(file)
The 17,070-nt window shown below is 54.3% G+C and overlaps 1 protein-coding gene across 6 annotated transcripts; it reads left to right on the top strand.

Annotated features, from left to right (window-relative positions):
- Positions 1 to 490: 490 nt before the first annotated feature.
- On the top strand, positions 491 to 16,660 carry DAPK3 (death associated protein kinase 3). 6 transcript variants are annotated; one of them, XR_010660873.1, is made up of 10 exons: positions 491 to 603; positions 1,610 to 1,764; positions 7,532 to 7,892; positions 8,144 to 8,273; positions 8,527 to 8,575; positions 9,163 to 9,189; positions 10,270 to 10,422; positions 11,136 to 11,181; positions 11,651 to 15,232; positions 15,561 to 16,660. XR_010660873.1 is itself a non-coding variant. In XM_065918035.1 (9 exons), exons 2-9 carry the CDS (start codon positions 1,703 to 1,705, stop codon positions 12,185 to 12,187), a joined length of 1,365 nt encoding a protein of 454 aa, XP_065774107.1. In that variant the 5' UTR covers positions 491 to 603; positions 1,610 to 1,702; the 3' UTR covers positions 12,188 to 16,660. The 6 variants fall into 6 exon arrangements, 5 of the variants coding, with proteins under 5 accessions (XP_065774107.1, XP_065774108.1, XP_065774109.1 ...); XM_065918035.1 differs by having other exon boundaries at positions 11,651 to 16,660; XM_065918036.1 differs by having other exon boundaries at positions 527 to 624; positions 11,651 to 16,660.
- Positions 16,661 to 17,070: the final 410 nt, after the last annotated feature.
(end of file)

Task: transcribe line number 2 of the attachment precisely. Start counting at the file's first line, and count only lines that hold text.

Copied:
Annotated features, from left to right (window-relative positions):